In the last 25 years, Venezuela has walked the path from a democratic to an authoritarian state. Having been one of the richest countries in Latin America in 1998, Venezuela is now among the poorest countries in the region with 95.5% of its population below the poverty line. Can the new reforms save the Venezuelan economy and alleviate the humanitarian tragedy?
Venezuela’s Socialist Revolution
In 1998, one of the most prosperous countries in Latin America began its path towards a Bolivarian revolution: It elected Hugo Chávez, the former commander of a rebel group during the failed coup in 1992, as president. He was supported financially by an old colonial elite that saw in Chávez’s leadership a chance to regain their political power and the path towards a more egalitarian society.
Chávez’s proclaimed socialist policies included the nationalisation of key industries and Boliviarian missions to overcome poverty and inequality. Under the slogan of “Motherland, Socialism or Death”, Chávez aimed to implement his vision of 21st-century socialism, which draws on socialist movements in Latin America, such as the Cuban Revolution, Nicaraguan Revolution and Salvador Allende’s government in Chile.
Twenty years later, Chávez’s notion of socialism had failed to deliver on its promises. Venezuela faces high levels of corruption, clientelism and authoritarianism. The revolutionary path ended up bringing more poverty, scarcity of food and medicine and reversed the country’s economic development.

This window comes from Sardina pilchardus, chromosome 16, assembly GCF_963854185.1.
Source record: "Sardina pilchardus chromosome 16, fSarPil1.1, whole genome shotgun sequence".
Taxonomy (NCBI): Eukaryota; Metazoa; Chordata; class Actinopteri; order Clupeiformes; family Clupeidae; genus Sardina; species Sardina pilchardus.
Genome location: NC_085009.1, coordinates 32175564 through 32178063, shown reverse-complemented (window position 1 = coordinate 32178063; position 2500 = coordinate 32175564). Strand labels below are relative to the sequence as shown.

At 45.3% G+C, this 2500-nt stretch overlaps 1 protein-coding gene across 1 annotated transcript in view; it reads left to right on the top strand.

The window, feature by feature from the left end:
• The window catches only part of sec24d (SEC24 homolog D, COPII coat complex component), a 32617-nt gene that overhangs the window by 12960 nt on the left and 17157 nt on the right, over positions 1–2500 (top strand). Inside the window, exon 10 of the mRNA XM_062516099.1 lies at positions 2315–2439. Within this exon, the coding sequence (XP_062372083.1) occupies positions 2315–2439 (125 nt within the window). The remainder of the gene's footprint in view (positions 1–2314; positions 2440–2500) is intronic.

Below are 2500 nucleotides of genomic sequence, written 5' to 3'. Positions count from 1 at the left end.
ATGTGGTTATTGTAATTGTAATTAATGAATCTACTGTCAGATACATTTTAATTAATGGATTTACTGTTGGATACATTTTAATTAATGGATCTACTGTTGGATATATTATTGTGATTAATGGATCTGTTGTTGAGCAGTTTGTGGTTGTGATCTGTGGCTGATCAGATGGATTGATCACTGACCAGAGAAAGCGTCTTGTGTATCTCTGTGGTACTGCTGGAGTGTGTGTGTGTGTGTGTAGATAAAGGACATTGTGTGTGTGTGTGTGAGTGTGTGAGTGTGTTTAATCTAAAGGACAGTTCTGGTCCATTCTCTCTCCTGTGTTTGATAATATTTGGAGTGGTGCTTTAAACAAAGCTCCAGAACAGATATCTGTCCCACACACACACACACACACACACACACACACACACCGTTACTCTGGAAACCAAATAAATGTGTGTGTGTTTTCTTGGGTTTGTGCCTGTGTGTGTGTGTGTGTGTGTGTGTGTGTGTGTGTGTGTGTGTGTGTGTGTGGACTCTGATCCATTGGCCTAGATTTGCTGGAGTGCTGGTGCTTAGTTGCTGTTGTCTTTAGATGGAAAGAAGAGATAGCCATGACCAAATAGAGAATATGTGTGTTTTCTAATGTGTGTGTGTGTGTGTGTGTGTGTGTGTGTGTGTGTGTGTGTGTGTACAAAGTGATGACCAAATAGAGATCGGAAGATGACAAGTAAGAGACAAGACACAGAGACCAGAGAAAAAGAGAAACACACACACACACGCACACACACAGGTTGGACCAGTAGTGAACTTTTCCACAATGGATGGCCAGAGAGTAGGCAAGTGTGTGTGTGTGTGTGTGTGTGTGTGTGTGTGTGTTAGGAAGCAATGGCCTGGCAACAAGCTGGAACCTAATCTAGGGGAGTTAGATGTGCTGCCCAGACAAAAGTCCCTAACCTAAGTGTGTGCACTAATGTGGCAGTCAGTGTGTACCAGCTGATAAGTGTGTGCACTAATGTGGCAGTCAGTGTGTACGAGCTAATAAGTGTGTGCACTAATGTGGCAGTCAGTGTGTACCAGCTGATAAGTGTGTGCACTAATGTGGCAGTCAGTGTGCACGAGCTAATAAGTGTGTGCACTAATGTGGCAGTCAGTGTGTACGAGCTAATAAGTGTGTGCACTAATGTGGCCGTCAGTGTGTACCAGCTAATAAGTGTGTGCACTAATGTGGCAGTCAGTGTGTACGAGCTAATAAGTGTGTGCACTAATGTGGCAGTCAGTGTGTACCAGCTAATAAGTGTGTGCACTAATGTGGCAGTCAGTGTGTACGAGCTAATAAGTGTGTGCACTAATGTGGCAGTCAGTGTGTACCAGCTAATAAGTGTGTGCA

One of the main reasons behind this failure was indiscriminate public expenditures. Chávez’s social policies and programmes, such as free housing, food stamps, and health care, eventually tripled government expenditure in an unsustainable way. The initial plan was to finance these programmes through income generated by a state-owned oil company called Petróleos De Venezuela Sociedad Anónima founded in 1976 (PDVSA), which represents the state monopoly of the oil industry. While this mechanism worked during the Oil Boom (2004-2009), the crash of oil prices in 2012 brought it to an abrupt halt, as the productive capability of the PDVSA was destroyed. The government then shifted to financing the costs of these social policies by artificially increasing the money supply. As the government heavily relied on this practice, it caused one of the longest hyperinflation crises in human history.
While similar countries in the region, like Colombia, are today growing at an average of 2% every year, Venezuela’s GDP is 9% lower than in 1999, without controlling for inflation. The annual GDP per capita is –19.6% after five consecutive years with a negative rate, and the annual inflation rate in 2019 was around 9585.5%. This means that once you receive your monthly wage in Venezuela, its value will decrease by 30% within 24 hours.